750 - 5000 Copies/virion
||Dumas F, Haanappel E. Lipids in infectious diseases - The case of AIDS and tuberculosis. Biochim Biophys Acta. 2017 Sep1859(9 Pt B):1636-1647. doi: 10.1016/j.bbamem.2017.05.007 p.1638 caption to figure 1CPubMed ID28535936
|| Briggs JA et al., The stoichiometry of Gag protein in HIV-1. Nat Struct Mol Biol. 2004 Jul11(7):672-5  Chen Y et al., Fluorescence fluctuation spectroscopy on viral-like particles reveals variable gag stoichiometry. Biophys J. 2009 Mar 496(5):1961-9. doi: 10.1016/j.bpj.2008.10.067  W.I. Sundquist, H.-G. Kräusslich HIV-1 assembly, budding, and maturation Cold Spring Harb. Perspect. Med., 2 (2012) link PubMed ID15208690, 19254556, 22762019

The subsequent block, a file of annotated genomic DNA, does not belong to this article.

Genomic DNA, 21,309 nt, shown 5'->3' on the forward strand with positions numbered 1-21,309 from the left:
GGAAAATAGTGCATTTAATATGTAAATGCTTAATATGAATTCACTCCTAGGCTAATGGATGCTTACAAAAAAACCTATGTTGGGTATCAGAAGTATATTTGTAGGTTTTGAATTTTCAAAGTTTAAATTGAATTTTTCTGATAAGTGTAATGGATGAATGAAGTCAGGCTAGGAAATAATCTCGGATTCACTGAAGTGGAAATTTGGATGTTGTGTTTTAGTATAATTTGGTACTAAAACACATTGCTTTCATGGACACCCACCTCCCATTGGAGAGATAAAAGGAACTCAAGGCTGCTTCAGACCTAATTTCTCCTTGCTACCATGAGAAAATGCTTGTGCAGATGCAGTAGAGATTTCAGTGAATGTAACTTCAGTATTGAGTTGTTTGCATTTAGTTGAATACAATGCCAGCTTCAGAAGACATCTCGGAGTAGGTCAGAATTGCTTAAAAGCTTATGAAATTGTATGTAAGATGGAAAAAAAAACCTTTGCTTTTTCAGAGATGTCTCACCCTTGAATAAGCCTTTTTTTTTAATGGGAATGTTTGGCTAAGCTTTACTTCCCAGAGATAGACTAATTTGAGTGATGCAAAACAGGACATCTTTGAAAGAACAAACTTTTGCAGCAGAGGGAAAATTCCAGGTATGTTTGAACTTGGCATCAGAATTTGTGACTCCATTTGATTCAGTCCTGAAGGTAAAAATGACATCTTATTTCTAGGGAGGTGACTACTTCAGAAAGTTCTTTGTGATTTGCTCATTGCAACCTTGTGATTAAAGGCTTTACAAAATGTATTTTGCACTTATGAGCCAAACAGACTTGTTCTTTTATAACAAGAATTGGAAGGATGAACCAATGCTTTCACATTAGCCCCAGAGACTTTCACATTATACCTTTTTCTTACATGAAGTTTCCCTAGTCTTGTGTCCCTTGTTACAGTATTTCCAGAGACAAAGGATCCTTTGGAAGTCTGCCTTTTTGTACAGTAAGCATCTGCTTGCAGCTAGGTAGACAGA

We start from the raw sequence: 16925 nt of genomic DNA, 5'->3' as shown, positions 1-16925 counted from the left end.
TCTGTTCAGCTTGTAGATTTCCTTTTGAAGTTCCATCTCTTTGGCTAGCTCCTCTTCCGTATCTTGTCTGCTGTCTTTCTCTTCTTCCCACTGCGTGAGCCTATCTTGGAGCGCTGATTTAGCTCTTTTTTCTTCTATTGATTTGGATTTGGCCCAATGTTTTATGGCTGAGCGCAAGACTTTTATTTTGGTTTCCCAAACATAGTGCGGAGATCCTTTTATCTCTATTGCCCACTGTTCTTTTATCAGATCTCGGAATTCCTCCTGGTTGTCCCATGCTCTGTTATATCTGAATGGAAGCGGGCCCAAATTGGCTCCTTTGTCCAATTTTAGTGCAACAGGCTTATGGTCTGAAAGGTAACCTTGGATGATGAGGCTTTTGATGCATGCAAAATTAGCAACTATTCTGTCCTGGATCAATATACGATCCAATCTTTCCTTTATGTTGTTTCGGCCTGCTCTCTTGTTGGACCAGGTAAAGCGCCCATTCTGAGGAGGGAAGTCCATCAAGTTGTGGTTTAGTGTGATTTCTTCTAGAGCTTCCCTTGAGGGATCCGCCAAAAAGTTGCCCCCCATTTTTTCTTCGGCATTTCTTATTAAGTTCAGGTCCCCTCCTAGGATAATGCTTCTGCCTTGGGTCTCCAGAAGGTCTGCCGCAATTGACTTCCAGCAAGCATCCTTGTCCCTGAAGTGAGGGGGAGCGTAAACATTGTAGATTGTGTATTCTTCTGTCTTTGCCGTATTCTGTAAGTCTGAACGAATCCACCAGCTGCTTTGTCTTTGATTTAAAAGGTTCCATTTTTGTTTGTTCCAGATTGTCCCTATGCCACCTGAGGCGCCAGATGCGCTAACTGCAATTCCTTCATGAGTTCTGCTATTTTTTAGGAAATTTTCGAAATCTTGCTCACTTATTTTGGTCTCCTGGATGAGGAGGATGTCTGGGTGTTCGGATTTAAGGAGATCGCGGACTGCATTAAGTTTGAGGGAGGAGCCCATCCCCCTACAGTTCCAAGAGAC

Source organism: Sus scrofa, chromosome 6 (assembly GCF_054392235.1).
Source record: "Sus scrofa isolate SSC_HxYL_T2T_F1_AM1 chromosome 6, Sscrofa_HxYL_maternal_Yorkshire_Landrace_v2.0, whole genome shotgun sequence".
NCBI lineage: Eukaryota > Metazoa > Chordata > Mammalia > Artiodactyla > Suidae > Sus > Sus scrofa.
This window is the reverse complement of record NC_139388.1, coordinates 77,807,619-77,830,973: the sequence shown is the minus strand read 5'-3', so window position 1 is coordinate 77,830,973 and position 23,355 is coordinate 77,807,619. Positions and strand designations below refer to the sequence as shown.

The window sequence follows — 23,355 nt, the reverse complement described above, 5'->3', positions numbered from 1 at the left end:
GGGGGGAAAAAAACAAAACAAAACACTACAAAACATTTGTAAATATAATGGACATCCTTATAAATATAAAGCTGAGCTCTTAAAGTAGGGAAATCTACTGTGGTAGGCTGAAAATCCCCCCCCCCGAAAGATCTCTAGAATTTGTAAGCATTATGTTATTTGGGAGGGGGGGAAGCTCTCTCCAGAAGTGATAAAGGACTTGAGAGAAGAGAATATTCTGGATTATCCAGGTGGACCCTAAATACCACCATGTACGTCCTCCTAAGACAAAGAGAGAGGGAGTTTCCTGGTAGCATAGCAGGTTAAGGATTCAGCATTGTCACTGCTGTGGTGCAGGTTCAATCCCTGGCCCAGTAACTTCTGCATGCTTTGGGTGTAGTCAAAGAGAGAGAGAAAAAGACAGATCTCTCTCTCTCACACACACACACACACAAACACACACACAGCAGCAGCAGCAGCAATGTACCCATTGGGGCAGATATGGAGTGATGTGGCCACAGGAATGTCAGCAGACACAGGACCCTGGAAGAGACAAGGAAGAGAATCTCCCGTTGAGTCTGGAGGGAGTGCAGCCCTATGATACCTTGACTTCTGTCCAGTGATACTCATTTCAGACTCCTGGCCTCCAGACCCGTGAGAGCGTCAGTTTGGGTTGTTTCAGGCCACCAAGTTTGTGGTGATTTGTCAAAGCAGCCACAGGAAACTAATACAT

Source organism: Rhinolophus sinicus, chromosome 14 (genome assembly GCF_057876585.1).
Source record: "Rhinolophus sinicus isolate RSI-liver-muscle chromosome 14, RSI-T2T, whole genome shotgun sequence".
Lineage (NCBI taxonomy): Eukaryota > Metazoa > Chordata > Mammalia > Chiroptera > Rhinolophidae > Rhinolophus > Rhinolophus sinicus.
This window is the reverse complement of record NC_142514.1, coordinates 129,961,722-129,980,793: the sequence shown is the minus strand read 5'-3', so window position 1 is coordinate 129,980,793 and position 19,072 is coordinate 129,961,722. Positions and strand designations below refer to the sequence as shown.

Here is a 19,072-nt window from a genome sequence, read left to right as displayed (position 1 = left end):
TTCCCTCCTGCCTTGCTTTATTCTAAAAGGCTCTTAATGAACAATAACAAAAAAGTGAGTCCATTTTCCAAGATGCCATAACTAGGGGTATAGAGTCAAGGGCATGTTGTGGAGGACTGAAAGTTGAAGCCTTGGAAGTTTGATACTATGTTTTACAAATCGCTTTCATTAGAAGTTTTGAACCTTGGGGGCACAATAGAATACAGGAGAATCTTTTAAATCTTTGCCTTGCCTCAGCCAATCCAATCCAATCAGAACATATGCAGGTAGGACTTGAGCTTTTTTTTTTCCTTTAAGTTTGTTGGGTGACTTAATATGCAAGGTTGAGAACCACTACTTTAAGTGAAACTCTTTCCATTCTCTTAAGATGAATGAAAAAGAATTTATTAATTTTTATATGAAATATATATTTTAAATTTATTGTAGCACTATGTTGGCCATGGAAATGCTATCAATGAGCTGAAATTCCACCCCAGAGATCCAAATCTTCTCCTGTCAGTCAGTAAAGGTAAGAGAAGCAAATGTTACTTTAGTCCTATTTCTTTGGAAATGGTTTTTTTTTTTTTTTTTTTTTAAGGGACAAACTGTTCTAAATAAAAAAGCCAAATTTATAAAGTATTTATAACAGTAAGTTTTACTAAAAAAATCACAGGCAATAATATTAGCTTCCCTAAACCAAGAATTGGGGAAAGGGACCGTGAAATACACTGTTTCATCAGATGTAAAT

||Primary source  abstract: "[Researchers] used cryo-EM and scanning transmission EM..."
||p.1638 caption to figure 1C: "C - Budding of HIV virus (adapted from [ref 219]): The Gag protein presents different subdomains involved at different stages of the budding process. The matrix (MA) domain is anchored to the cell membrane via a myristate. This domain also contains basic amino acids that preferentially interact with acidic lipids. The capsid domain (CA) contains amino acids that promote Gag-Gag interactions (oligomerization) that invaginate the membrane and lead to budding. A viral particle contains 750 to 5000 Gag proteins [primary sources]. The nucleocapsid domain (NC) binds to viral RNA that are packaged in the virus particle. Finally, viral proteases cleave Gag to form a mature virus."